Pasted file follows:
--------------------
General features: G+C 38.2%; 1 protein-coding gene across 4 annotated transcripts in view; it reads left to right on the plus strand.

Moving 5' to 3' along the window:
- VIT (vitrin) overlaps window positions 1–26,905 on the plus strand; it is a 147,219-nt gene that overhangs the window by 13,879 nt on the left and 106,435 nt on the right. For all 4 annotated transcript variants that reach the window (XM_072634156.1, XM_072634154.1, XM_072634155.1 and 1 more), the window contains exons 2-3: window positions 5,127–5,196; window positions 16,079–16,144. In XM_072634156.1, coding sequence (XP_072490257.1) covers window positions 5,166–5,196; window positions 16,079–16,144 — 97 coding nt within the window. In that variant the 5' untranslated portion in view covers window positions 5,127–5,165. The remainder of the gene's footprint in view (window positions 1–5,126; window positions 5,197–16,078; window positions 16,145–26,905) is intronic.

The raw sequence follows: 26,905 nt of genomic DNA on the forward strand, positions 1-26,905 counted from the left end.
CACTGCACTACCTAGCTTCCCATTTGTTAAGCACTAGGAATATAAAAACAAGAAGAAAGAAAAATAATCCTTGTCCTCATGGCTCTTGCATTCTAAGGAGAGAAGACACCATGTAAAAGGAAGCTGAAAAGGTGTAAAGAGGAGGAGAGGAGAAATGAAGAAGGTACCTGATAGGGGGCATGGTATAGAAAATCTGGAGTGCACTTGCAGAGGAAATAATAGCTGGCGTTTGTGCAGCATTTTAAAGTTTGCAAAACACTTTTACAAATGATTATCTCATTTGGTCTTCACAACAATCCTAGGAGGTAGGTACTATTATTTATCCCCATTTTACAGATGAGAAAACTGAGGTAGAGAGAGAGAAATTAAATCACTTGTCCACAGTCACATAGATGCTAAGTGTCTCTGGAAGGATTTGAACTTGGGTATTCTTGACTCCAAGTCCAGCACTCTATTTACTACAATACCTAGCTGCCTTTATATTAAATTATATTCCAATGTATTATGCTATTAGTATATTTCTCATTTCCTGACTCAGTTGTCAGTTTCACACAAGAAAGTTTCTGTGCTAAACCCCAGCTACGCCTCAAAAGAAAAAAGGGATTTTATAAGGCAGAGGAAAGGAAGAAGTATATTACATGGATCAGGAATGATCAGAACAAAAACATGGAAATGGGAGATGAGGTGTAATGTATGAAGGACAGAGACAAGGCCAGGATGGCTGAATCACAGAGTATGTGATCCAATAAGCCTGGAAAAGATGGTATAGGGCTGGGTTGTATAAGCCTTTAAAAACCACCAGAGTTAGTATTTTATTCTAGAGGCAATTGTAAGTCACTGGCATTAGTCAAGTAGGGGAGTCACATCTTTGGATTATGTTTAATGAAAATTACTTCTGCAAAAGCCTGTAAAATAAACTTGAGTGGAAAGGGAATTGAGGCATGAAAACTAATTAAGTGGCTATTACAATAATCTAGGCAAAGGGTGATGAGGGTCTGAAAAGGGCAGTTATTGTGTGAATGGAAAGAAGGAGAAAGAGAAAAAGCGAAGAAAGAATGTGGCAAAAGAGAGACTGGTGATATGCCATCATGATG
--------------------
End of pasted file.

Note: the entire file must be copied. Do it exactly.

General features: G+C 38.2%; 1 protein-coding gene across 4 annotated transcripts in view; it reads left to right on the plus strand.

Moving 5' to 3' along the window:
- VIT (vitrin) overlaps window positions 1–26,905 on the plus strand; it is a 147,219-nt gene that overhangs the window by 13,879 nt on the left and 106,435 nt on the right. For all 4 annotated transcript variants that reach the window (XM_072634156.1, XM_072634154.1, XM_072634155.1 and 1 more), the window contains exons 2-3: window positions 5,127–5,196; window positions 16,079–16,144. In XM_072634156.1, coding sequence (XP_072490257.1) covers window positions 5,166–5,196; window positions 16,079–16,144 — 97 coding nt within the window. In that variant the 5' untranslated portion in view covers window positions 5,127–5,165. The remainder of the gene's footprint in view (window positions 1–5,126; window positions 5,197–16,078; window positions 16,145–26,905) is intronic.

The raw sequence follows: 26,905 nt of genomic DNA on the forward strand, positions 1-26,905 counted from the left end.
CACTGCACTACCTAGCTTCCCATTTGTTAAGCACTAGGAATATAAAAACAAGAAGAAAGAAAAATAATCCTTGTCCTCATGGCTCTTGCATTCTAAGGAGAGAAGACACCATGTAAAAGGAAGCTGAAAAGGTGTAAAGAGGAGGAGAGGAGAAATGAAGAAGGTACCTGATAGGGGGCATGGTATAGAAAATCTGGAGTGCACTTGCAGAGGAAATAATAGCTGGCGTTTGTGCAGCATTTTAAAGTTTGCAAAACACTTTTACAAATGATTATCTCATTTGGTCTTCACAACAATCCTAGGAGGTAGGTACTATTATTTATCCCCATTTTACAGATGAGAAAACTGAGGTAGAGAGAGAGAAATTAAATCACTTGTCCACAGTCACATAGATGCTAAGTGTCTCTGGAAGGATTTGAACTTGGGTATTCTTGACTCCAAGTCCAGCACTCTATTTACTACAATACCTAGCTGCCTTTATATTAAATTATATTCCAATGTATTATGCTATTAGTATATTTCTCATTTCCTGACTCAGTTGTCAGTTTCACACAAGAAAGTTTCTGTGCTAAACCCCAGCTACGCCTCAAAAGAAAAAAGGGATTTTATAAGGCAGAGGAAAGGAAGAAGTATATTACATGGATCAGGAATGATCAGAACAAAAACATGGAAATGGGAGATGAGGTGTAATGTATGAAGGACAGAGACAAGGCCAGGATGGCTGAATCACAGAGTATGTGATCCAATAAGCCTGGAAAAGATGGTATAGGGCTGGGTTGTATAAGCCTTTAAAAACCACCAGAGTTAGTATTTTATTCTAGAGGCAATTGTAAGTCACTGGCATTAGTCAAGTAGGGGAGTCACATCTTTGGATTATGTTTAATGAAAATTACTTCTGCAAAAGCCTGTAAAATAAACTTGAGTGGAAAGGGAATTGAGGCATGAAAACTAATTAAGTGGCTATTACAATAATCTAGGCAAAGGGTGATGAGGGTCTGAAAAGGGCAGTTATTGTGTGAATGGAAAGAAGGAGAAAGAGAAAAAGCGAAGAAAGAATGTGGCAAAAGAGAGACTGGTGATATGCCATCATGATG